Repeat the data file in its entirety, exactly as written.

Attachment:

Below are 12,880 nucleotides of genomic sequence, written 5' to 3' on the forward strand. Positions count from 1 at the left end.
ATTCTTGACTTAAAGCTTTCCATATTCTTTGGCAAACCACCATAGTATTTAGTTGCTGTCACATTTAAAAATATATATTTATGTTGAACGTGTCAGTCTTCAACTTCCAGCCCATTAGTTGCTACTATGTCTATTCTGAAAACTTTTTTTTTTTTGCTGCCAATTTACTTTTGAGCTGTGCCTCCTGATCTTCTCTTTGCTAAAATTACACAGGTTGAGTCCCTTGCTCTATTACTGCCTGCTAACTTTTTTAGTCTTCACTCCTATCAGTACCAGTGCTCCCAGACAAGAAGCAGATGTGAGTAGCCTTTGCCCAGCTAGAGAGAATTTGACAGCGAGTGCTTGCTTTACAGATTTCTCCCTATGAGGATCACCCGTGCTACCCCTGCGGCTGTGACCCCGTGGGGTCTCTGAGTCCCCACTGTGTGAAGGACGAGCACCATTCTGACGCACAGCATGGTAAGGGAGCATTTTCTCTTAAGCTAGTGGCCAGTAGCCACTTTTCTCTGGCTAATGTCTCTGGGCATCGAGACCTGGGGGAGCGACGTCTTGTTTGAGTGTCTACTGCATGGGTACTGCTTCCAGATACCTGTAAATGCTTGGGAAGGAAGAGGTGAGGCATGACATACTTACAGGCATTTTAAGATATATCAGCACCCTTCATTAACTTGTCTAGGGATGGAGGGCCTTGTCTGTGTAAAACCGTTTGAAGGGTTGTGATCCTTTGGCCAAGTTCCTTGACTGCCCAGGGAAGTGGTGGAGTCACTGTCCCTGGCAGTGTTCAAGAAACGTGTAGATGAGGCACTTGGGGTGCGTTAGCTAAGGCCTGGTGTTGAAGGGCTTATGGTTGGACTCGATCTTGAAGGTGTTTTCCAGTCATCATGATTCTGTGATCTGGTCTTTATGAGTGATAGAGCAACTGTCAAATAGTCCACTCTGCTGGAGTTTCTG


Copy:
Below are 12,880 nucleotides of genomic sequence, written 5' to 3' on the forward strand. Positions count from 1 at the left end.
ATTCTTGACTTAAAGCTTTCCATATTCTTTGGCAAACCACCATAGTATTTAGTTGCTGTCACATTTAAAAATATATATTTATGTTGAACGTGTCAGTCTTCAACTTCCAGCCCATTAGTTGCTACTATGTCTATTCTGAAAACTTTTTTTTTTTTGCTGCCAATTTACTTTTGAGCTGTGCCTCCTGATCTTCTCTTTGCTAAAATTACACAGGTTGAGTCCCTTGCTCTATTACTGCCTGCTAACTTTTTTAGTCTTCACTCCTATCAGTACCAGTGCTCCCAGACAAGAAGCAGATGTGAGTAGCCTTTGCCCAGCTAGAGAGAATTTGACAGCGAGTGCTTGCTTTACAGATTTCTCCCTATGAGGATCACCCGTGCTACCCCTGCGGCTGTGACCCCGTGGGGTCTCTGAGTCCCCACTGTGTGAAGGACGAGCACCATTCTGACGCACAGCATGGTAAGGGAGCATTTTCTCTTAAGCTAGTGGCCAGTAGCCACTTTTCTCTGGCTAATGTCTCTGGGCATCGAGACCTGGGGGAGCGACGTCTTGTTTGAGTGTCTACTGCATGGGTACTGCTTCCAGATACCTGTAAATGCTTGGGAAGGAAGAGGTGAGGCATGACATACTTACAGGCATTTTAAGATATATCAGCACCCTTCATTAACTTGTCTAGGGATGGAGGGCCTTGTCTGTGTAAAACCGTTTGAAGGGTTGTGATCCTTTGGCCAAGTTCCTTGACTGCCCAGGGAAGTGGTGGAGTCACTGTCCCTGGCAGTGTTCAAGAAACGTGTAGATGAGGCACTTGGGGTGCGTTAGCTAAGGCCTGGTGTTGAAGGGCTTATGGTTGGACTCGATCTTGAAGGTGTTTTCCAGTCATCATGATTCTGTGATCTGGTCTTTATGAGTGATAGAGCAACTGTCAAATAGTCCACTCTGCTGGAGTTTCTG